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Another Good Samaritan Sermon: The Fifth Sunday after Pentecost

Sunday, July 10, 2022
Amos 7:7-17
Luke 10:25-37

I saw online (before the Rogers outage) someone asked if there was anything new to say about the Parable of the Good Samaritan. I don’t know if it was meant as [inquisitively:] “is there anything new to say about the Good Samaritan?” or [exasperatedly:] “is there anything NEW to say about the Good Samaritan?!” But the person said it, and you might be wondering it, too.

I think at times there will be new things to say and learn from this and other scriptures, thanks to new studies in translation, or 1st century Jewish (and Samaritan) culture, or because one generation of scholarly consensus has given way to a new generation of scholarly consensus. But to me the main point isn’t that we need to discovery new depths within the parable so that we remain engaged. The point is that the same parable speaks to us, and our experience, and our world and all of those new developments and layers (and challenges and tragedies) naturally bring newness to our reading and reflection.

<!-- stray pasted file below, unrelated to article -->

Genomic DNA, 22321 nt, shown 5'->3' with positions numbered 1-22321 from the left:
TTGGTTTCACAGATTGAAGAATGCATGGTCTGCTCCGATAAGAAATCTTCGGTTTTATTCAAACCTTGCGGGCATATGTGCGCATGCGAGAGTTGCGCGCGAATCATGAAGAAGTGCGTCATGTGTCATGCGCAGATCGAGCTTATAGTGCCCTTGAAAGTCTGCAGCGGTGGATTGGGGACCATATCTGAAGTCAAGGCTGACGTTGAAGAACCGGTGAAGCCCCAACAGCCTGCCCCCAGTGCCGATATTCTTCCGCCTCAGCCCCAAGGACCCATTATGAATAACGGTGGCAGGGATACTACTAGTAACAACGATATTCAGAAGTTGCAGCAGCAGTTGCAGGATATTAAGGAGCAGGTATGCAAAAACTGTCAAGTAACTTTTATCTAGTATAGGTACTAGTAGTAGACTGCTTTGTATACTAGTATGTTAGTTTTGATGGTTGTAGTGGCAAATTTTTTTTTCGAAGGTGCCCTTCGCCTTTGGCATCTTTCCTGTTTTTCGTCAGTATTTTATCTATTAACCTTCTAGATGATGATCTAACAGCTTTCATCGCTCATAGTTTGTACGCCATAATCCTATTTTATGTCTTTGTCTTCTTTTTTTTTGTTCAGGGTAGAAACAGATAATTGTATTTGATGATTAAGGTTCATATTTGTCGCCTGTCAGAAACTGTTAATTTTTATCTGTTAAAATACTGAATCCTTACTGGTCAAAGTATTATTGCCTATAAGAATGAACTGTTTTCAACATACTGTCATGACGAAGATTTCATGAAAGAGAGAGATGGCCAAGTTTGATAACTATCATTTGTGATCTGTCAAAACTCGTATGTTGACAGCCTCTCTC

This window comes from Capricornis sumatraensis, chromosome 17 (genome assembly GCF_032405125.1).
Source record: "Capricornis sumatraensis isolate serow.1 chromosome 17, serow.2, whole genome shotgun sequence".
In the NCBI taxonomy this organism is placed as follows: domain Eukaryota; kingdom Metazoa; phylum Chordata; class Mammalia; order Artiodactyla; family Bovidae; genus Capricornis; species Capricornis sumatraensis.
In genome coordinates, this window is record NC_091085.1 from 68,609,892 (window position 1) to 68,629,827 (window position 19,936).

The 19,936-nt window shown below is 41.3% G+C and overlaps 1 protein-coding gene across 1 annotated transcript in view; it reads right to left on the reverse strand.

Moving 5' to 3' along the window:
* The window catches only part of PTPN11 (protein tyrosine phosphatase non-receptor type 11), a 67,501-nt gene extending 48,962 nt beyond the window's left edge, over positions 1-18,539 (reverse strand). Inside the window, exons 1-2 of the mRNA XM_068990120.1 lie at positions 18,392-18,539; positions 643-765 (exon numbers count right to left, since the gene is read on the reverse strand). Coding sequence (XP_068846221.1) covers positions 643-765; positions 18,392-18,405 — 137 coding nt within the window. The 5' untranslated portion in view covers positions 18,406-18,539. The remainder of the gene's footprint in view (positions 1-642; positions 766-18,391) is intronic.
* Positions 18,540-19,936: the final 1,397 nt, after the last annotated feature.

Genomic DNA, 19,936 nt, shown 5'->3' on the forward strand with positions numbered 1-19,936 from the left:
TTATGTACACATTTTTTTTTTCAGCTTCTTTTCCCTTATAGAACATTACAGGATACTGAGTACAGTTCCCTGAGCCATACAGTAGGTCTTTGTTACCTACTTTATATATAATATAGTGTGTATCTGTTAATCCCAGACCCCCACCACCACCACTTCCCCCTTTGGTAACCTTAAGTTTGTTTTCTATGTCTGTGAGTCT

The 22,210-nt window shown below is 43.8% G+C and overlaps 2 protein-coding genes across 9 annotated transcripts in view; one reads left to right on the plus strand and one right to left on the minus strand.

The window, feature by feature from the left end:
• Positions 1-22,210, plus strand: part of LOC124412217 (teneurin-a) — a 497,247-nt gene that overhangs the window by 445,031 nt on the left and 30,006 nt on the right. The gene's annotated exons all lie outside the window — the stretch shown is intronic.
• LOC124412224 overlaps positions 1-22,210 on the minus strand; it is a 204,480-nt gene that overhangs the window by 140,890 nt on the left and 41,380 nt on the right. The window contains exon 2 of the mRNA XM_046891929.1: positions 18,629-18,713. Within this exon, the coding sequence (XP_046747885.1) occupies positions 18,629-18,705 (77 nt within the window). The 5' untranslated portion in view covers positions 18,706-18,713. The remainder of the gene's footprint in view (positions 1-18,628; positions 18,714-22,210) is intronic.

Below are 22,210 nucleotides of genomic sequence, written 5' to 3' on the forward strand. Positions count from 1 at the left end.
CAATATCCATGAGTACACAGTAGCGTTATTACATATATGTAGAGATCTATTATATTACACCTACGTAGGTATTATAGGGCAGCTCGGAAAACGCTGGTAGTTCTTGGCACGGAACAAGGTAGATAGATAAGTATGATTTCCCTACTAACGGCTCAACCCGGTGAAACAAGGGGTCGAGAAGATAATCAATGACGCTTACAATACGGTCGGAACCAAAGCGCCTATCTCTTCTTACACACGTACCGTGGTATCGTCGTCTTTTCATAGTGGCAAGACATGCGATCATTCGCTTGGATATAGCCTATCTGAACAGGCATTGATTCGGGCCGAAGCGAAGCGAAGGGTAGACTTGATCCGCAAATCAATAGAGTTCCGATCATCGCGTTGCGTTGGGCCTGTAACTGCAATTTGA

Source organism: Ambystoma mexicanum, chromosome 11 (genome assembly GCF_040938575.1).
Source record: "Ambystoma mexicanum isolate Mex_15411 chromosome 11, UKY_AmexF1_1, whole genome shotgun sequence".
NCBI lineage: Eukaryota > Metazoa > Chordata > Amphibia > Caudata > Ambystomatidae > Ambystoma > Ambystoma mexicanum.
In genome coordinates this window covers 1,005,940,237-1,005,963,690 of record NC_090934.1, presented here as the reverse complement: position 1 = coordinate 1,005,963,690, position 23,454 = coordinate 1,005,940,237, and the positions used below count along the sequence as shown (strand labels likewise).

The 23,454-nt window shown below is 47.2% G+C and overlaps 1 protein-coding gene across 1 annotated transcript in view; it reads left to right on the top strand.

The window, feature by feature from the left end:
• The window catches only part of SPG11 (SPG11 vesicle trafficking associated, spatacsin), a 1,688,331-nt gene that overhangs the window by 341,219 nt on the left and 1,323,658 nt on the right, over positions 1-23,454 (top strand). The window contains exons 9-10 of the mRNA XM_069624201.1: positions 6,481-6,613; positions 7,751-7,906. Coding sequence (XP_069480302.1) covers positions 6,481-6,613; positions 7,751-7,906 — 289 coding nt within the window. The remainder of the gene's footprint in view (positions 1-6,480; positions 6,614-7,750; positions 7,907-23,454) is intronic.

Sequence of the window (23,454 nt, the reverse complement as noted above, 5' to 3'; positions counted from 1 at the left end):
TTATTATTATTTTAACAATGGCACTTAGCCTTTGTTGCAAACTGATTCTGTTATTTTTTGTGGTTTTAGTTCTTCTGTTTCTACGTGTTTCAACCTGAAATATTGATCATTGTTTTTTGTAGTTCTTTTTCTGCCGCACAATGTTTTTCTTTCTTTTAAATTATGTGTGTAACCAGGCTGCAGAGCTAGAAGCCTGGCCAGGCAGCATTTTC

[If you’re a fan of the Netflix show Stranger Things, or even if you just keep up with entertainment news, you will have heard that an over 35-year old song by Kate Bush, “Running Up that Hill” has connected with the children (or grandchildren) of the people that first heard the song in the mid-’80s, and they’ve made it more popular than it ever was before. And no one had to change the song or discover something new about it, so much as just let it do its thing within a new show.]

It seems to me that a parable that in part has to do with the tension (if not disdain) between rival parties (Samaritans and Jews) has something to say to us in our historical moment. (While in our Old Testament reading we hear about other, earlier tensions: between the northern and southern kingdoms, and between ragged prophets and comfortable rulers.) But before we go there, one way in which we might open ourselves and our world to the power of the parable is to take stock of some of our learned or inherited tendencies toward it. At the root of the question I opened with is the assumption that we know it, and exhausted it, long ago. It might, however, speak more clearly or powerfully to us if we hold our assumptions and habits gently.

And for me, and maybe you, one of my natural tendencies with this parable is to hear it and conclude that it’s all about being a better person. (Jesus, after all, says “go and do likewise,” so there is some sort of moral lesson here.) But the mystery of the death and resurrection of Jesus isn’t just — or isn’t primarily — about ‘doing better,’ where the lesson is to crucify fewer people, or to do it more humanely. It has to do with the surprising way that God worked, and is working, in the world. It has to do with unexpected life coming out of the places that we thought were farthest from it.